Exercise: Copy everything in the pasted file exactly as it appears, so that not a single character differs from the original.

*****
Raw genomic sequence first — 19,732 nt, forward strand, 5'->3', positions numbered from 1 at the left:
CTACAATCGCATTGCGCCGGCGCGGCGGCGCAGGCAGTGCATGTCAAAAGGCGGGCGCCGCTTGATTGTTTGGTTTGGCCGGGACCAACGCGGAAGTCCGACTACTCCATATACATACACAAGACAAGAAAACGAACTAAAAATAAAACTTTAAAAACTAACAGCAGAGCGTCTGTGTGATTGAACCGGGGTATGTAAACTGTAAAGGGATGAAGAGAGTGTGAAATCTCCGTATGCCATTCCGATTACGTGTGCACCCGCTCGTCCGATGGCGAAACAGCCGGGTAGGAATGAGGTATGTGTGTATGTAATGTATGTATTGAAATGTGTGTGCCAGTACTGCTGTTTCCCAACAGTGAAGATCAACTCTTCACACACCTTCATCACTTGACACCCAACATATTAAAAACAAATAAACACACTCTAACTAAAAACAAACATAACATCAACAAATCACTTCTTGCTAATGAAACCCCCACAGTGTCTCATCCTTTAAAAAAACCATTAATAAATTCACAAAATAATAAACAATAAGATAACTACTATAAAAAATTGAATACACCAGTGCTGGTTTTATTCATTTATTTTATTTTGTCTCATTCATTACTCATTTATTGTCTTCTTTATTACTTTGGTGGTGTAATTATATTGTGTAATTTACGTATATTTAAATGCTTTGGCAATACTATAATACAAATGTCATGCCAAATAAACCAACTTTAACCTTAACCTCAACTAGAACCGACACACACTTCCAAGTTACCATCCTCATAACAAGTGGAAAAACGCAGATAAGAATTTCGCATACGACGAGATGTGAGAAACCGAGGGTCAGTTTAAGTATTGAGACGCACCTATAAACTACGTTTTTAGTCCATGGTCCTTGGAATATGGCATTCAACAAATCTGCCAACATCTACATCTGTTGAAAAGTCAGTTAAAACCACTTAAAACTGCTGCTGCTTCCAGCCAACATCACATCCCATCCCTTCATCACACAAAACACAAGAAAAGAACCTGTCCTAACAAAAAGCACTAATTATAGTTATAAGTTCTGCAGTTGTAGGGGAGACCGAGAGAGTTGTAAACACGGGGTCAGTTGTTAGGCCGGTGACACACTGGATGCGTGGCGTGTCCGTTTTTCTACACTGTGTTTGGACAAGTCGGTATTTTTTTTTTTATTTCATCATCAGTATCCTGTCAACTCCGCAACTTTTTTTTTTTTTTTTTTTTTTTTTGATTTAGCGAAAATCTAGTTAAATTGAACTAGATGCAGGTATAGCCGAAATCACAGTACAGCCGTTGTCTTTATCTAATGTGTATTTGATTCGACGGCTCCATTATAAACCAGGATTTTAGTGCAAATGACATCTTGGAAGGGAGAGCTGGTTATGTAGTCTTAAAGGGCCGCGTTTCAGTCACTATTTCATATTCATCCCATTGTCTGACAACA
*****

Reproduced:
Raw genomic sequence first — 19,732 nt, forward strand, 5'->3', positions numbered from 1 at the left:
CTACAATCGCATTGCGCCGGCGCGGCGGCGCAGGCAGTGCATGTCAAAAGGCGGGCGCCGCTTGATTGTTTGGTTTGGCCGGGACCAACGCGGAAGTCCGACTACTCCATATACATACACAAGACAAGAAAACGAACTAAAAATAAAACTTTAAAAACTAACAGCAGAGCGTCTGTGTGATTGAACCGGGGTATGTAAACTGTAAAGGGATGAAGAGAGTGTGAAATCTCCGTATGCCATTCCGATTACGTGTGCACCCGCTCGTCCGATGGCGAAACAGCCGGGTAGGAATGAGGTATGTGTGTATGTAATGTATGTATTGAAATGTGTGTGCCAGTACTGCTGTTTCCCAACAGTGAAGATCAACTCTTCACACACCTTCATCACTTGACACCCAACATATTAAAAACAAATAAACACACTCTAACTAAAAACAAACATAACATCAACAAATCACTTCTTGCTAATGAAACCCCCACAGTGTCTCATCCTTTAAAAAAACCATTAATAAATTCACAAAATAATAAACAATAAGATAACTACTATAAAAAATTGAATACACCAGTGCTGGTTTTATTCATTTATTTTATTTTGTCTCATTCATTACTCATTTATTGTCTTCTTTATTACTTTGGTGGTGTAATTATATTGTGTAATTTACGTATATTTAAATGCTTTGGCAATACTATAATACAAATGTCATGCCAAATAAACCAACTTTAACCTTAACCTCAACTAGAACCGACACACACTTCCAAGTTACCATCCTCATAACAAGTGGAAAAACGCAGATAAGAATTTCGCATACGACGAGATGTGAGAAACCGAGGGTCAGTTTAAGTATTGAGACGCACCTATAAACTACGTTTTTAGTCCATGGTCCTTGGAATATGGCATTCAACAAATCTGCCAACATCTACATCTGTTGAAAAGTCAGTTAAAACCACTTAAAACTGCTGCTGCTTCCAGCCAACATCACATCCCATCCCTTCATCACACAAAACACAAGAAAAGAACCTGTCCTAACAAAAAGCACTAATTATAGTTATAAGTTCTGCAGTTGTAGGGGAGACCGAGAGAGTTGTAAACACGGGGTCAGTTGTTAGGCCGGTGACACACTGGATGCGTGGCGTGTCCGTTTTTCTACACTGTGTTTGGACAAGTCGGTATTTTTTTTTTTATTTCATCATCAGTATCCTGTCAACTCCGCAACTTTTTTTTTTTTTTTTTTTTTTTTTGATTTAGCGAAAATCTAGTTAAATTGAACTAGATGCAGGTATAGCCGAAATCACAGTACAGCCGTTGTCTTTATCTAATGTGTATTTGATTCGACGGCTCCATTATAAACCAGGATTTTAGTGCAAATGACATCTTGGAAGGGAGAGCTGGTTATGTAGTCTTAAAGGGCCGCGTTTCAGTCACTATTTCATATTCATCCCATTGTCTGACAACA